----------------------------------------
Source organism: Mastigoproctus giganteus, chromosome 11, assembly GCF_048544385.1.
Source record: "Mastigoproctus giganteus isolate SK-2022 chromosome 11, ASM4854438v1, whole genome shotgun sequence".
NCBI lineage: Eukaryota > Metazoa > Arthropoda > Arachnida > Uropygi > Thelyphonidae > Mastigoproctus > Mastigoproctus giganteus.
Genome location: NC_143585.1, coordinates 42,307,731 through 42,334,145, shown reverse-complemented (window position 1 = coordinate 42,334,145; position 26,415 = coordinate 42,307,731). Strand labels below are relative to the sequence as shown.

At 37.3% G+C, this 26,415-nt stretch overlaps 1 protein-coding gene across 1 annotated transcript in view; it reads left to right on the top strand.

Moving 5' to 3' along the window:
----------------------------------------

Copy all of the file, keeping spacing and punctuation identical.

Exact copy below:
Source organism: Mastigoproctus giganteus, chromosome 11, assembly GCF_048544385.1.
Source record: "Mastigoproctus giganteus isolate SK-2022 chromosome 11, ASM4854438v1, whole genome shotgun sequence".
NCBI lineage: Eukaryota > Metazoa > Arthropoda > Arachnida > Uropygi > Thelyphonidae > Mastigoproctus > Mastigoproctus giganteus.
Genome location: NC_143585.1, coordinates 42,307,731 through 42,334,145, shown reverse-complemented (window position 1 = coordinate 42,334,145; position 26,415 = coordinate 42,307,731). Strand labels below are relative to the sequence as shown.

At 37.3% G+C, this 26,415-nt stretch overlaps 1 protein-coding gene across 1 annotated transcript in view; it reads left to right on the top strand.

Moving 5' to 3' along the window: